Learn about the use of eye tracking in education research with successful researchers in this field.
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Speaker: Dr. Stefan Küchemann
Over the last decade, eye tracking in laboratory settings provided essential insights into learning and problem-solving processes. However, the transferability of such research results to real-world learning settings, such as classrooms or students’ laboratory courses, is not straightforward. Advanced eye tracking solutions allow this transition of students’ visual gaze detection from classical laboratory settings to real-world learning environments in physics with a high ecological validity. In this presentation, we demonstrate two scenarios which aim to reveal the visual attention distribution and interactions of students. The first one demonstrates how mobile eye tracking extends the range of possible eye tracking applications in physics education research to a generation process of visual representations and experimentation in a physics laboratory course. The second scenario presents the opportunity to explore the visual gaze patterns of students in a future classroom in which each workplace is equipped with a remote eye tracker. Here, the teacher receives information about individual characteristics of students, such as visual attention, engagement and learning progress on demand. In sum, eye tracking in scenarios with high ecological validity offer realistic and transferable information about students’ learning processes.
Speakers: Dr. Pascal Klein and Larissa Hahn
A modern approach for improving education uses components of experimental scientific research practices based on objective data, disseminating results, and utilizing modern technology. With gaze data analyses becoming more prominent as a research method in general, the number of studies using eye tracking methodology is also increasing in Physics Education Research (PER). First, we will provide a taxonomy to classify how and for which aim eye tracking has been used in PER so far. We illustrate this taxonomy with some examples. We then demonstrate our research agenda on complex representations (vector fields) and show how our own research interest has evolved based on our own eye tracking studies and findings.
Speaker: Dr. Jessica VandenPlas
This talk will introduce the unique research challenges faced by chemistry education researchers, highlighting the role that eye tracking can play in addressing these difficulties. Expertise in chemistry involves synthesizing and applying information across multiple representation levels, including verbal, pictorial, graphical, and mathematical. Eye tracking can help researchers understand how experts and students alike direct their attention to appropriate representations in order to build a better understanding of chemistry and solve problems. Examples will be given from my own research program, including student use of multiple representations in organic chemistry and the use of animations and simulations in general chemistry.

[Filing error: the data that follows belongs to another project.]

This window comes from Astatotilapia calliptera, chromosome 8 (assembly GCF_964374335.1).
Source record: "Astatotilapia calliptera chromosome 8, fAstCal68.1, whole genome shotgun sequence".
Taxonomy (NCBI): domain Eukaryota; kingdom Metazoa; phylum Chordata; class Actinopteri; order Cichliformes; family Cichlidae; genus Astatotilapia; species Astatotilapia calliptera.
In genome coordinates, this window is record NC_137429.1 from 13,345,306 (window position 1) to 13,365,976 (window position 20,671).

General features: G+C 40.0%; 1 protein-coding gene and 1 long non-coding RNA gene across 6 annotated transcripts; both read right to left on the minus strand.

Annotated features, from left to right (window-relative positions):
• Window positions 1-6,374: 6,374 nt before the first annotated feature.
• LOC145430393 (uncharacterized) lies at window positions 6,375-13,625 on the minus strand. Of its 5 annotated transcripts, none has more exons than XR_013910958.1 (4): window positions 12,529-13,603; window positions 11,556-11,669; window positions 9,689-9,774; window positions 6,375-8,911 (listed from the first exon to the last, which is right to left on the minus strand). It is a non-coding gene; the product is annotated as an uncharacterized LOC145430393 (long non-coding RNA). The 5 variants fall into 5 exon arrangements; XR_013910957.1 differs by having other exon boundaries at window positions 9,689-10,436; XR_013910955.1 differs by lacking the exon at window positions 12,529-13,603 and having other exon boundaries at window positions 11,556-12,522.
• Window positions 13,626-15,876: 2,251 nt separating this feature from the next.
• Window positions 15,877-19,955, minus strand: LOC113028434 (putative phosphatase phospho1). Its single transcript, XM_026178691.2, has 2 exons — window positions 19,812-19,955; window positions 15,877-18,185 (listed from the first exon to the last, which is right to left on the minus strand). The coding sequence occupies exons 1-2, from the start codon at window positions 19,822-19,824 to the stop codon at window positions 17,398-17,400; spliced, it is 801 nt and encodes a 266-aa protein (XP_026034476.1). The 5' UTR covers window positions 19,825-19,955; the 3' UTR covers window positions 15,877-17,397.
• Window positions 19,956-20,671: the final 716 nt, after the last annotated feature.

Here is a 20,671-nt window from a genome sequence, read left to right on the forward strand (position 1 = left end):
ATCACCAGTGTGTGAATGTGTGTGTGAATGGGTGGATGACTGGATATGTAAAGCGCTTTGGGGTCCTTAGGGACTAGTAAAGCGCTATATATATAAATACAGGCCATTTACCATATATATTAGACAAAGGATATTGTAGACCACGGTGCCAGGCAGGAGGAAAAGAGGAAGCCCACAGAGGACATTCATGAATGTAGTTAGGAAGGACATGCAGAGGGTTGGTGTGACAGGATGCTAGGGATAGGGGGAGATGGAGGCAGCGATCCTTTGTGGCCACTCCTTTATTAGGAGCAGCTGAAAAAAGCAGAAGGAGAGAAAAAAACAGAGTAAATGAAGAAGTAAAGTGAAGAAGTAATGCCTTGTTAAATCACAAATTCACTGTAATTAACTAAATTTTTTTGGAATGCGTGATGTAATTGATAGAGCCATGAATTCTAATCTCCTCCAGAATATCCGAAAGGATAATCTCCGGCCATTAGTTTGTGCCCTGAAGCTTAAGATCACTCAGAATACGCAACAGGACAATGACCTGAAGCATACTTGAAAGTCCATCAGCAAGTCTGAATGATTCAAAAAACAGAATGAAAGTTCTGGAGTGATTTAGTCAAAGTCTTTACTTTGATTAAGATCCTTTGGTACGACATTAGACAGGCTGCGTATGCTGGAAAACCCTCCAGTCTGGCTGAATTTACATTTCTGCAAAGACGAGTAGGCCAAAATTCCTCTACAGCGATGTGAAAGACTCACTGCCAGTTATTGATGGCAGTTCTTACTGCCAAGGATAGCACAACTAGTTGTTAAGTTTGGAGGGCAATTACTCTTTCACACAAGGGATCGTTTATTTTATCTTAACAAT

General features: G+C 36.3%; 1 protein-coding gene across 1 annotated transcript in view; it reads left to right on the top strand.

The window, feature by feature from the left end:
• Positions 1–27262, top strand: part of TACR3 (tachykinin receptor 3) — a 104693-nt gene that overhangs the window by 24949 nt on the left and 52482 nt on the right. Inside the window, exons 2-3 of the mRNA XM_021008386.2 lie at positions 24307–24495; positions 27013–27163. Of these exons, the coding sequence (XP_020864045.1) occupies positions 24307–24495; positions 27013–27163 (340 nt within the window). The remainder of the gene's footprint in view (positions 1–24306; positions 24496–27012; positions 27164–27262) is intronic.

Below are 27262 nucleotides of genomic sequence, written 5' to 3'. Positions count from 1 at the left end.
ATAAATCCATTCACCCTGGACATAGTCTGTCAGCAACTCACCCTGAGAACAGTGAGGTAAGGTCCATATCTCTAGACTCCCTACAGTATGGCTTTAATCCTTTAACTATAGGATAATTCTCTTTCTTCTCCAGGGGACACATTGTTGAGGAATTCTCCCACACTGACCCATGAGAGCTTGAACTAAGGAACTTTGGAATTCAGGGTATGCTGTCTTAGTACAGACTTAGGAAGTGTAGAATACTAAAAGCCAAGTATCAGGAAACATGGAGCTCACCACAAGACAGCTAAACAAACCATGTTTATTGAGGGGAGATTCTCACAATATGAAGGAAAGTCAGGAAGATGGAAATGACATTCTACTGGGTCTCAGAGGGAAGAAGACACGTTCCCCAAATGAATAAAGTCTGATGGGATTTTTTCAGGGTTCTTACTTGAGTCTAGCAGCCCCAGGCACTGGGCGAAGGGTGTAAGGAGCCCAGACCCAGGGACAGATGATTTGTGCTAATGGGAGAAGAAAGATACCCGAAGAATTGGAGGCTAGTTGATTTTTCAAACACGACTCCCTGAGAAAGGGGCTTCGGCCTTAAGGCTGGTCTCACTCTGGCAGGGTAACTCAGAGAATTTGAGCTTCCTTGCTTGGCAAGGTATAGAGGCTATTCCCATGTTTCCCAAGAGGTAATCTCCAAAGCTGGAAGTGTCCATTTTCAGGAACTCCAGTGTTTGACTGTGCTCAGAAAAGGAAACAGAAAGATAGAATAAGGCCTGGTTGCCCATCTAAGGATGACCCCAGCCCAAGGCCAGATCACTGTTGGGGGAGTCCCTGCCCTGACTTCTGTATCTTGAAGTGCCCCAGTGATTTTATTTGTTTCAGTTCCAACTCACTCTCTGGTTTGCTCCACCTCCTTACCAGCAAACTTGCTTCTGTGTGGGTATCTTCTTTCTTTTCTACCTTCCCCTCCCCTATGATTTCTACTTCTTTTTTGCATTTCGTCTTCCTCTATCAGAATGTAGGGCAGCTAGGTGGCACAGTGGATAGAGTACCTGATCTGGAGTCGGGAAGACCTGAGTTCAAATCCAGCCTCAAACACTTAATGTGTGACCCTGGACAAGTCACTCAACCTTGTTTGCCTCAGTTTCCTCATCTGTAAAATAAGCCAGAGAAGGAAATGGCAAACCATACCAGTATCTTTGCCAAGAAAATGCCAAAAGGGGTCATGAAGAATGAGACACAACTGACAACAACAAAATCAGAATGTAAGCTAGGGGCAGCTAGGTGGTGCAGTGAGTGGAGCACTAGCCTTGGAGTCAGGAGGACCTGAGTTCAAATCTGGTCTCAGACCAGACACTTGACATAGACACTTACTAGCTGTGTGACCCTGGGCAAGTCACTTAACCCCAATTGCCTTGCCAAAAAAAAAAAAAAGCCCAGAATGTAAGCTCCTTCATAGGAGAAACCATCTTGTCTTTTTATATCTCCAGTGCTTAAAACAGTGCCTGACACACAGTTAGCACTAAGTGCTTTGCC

Dr. Stefan Küchemann Dr. Mirjana Sekicki
Dr. Pascal Klein
Dr. Jessica VandenPlas
Dr. Stefan Küchemann is a senior researcher in Physics Education at the TU Kaiserslautern, Germany. After earning his PhD in Condensed Matter Physics in 2014 from the University of Göttingen, Germany, he worked as a research scholar for two years at the Department of Materials Science and Engineering at the University of Illinois at Urbana-Champaign, USA. In 2017 he changed to physics education research at the TU Kaiserslautern, Germany, where his main focuses are problem solving and learning processes in physics using Eye Tracking and Artificial Intelligence.
Dr. Pascal Klein is professor at the Georg-August-University Göttingen, Faculty of Physics. He received his PhD from the TU Kaiserslautern in 2016 with a topic on multiple representations in higher physics education. Pascal Klein has lead several research projects and empirical studies utilizing eye tracking, aiming at the development of teaching material, improving learning, and increasing the success of physics studies.
Larissa Hahn is a PhD student at the Georg-August-University Göttingen, Faculty of Physics. In 2020, she finished her Master thesis on physics students’ visual attention when coordinating vector field representations.
Dr. Jessica VandenPlas is an associate professor of chemistry at Grand Valley State University, with a Ph.D. in educational psychology from the Catholic University of America. Her research is focused in the area of chemistry education, and is currently centered on using eye tracking techniques to examine student problem solving and representational competence in chemistry, as well as the use of technology in the classroom.